WDM systems have significantly increased the capacity of each fiberoptic communication link within the system. As with many successes, still further improvements would be desirable. To increase the number of channels or distinct frequencies transmitted across an optical fiber, it has been proposed to decrease the frequency separation between adjacent channels so as to more densely transmit data within a spectral range. Such dense wavelength division multiplexing (“DWDM”) optical communications networks show great promise in providing increased data communication capabilities and bandwidth. Unfortunately, as the adjacent channels get closer and closer in spacing, the likelihood of error (from signal frequency instability, cross-talk, and the like) increases.
The reliability and accuracy of data transmissions using DWDM systems are particularly sensitive to the stability and reliability of the light generating structures. A variety of techniques have been used for individually controlling each laser which generates the light for a particular channel within a DWDM system. While the cost of individual laser diodes has dramatically decreased, the price of a multiple wavelength (channel) light generation devices, together with control systems for accurately maintaining stable and tightly packed channel frequencies, can be quite expensive.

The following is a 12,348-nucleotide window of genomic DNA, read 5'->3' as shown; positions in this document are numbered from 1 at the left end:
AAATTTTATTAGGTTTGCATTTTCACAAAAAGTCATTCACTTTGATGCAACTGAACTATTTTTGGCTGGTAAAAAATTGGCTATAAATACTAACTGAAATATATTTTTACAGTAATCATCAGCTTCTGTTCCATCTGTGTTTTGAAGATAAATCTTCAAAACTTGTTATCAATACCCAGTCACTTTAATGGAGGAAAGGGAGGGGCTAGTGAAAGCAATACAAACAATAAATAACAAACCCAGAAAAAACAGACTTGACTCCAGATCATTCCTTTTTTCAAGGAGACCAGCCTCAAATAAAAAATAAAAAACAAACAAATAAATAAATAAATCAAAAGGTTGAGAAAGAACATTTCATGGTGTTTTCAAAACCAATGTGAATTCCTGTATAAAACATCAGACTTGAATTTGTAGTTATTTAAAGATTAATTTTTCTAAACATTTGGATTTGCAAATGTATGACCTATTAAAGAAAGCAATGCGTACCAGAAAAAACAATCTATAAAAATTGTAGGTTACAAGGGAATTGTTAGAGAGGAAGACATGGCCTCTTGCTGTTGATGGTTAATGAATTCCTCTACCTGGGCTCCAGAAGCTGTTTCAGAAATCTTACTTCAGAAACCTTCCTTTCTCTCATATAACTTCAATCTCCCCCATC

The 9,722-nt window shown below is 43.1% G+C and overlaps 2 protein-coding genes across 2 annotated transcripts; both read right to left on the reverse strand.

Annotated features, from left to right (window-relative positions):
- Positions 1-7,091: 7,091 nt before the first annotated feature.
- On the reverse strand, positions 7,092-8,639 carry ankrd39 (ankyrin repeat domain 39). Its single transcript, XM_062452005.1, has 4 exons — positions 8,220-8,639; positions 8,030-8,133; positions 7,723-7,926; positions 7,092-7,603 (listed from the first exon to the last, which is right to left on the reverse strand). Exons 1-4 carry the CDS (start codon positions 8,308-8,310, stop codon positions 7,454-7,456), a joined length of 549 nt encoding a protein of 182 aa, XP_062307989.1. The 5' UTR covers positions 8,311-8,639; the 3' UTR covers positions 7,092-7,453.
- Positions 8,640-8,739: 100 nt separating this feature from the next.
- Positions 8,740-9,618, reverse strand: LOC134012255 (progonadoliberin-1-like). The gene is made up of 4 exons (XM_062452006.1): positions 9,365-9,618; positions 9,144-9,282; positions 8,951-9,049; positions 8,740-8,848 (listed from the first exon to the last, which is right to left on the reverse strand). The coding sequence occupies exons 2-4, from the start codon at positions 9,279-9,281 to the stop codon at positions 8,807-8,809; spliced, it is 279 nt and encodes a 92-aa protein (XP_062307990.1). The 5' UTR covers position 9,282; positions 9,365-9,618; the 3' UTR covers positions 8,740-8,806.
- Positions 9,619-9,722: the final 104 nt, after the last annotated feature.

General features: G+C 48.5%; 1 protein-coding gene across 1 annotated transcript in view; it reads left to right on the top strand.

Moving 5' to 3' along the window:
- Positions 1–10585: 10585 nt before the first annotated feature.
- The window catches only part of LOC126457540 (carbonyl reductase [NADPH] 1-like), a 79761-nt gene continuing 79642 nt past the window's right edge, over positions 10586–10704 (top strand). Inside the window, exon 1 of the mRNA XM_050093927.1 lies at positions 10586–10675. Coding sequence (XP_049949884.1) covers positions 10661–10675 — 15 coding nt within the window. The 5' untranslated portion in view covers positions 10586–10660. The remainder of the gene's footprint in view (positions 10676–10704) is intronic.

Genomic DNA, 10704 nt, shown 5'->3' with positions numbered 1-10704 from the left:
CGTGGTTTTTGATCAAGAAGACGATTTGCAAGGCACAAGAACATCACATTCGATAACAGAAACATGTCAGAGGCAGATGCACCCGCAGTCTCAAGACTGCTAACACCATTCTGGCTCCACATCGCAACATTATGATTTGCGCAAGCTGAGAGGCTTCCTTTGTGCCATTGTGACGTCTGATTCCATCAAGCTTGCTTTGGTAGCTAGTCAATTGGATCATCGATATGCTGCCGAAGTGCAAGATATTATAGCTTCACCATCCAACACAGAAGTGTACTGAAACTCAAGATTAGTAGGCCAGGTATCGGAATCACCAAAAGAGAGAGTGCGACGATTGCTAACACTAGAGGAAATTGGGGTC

In work related to the present invention, it has recently been proposed to flexibly combine a plurality of tunable laser diodes together so as to form a reconfigurable multi-channel transmitter for DWDM optical communications. U.S. patent application Ser. No. 09/610,312 filed on Jul. 5, 2000 (assigned to the assignee of the present invention) describes this advantageously reconfigurable multi-channel transmitter in detail, and the full disclosure of that application is incorporated herein by reference.
While the recently proposed reconfigurable multi-channel transmitter represents a significant advancement in the art, still further refinements would be desirable. In general, it would be beneficial to provide improved structures, systems, and methods for generating light for use in optical signal systems. In particular, it would be beneficial to provide improved light sources for fiberoptic communications. It would be particularly beneficial to provide improved combinations and/or arrangements of components for generating optical signaling light, ideally resulting in simple structures and providing highly reliable and stable light at a plurality of tightly controlled channel frequencies for a reasonable cost.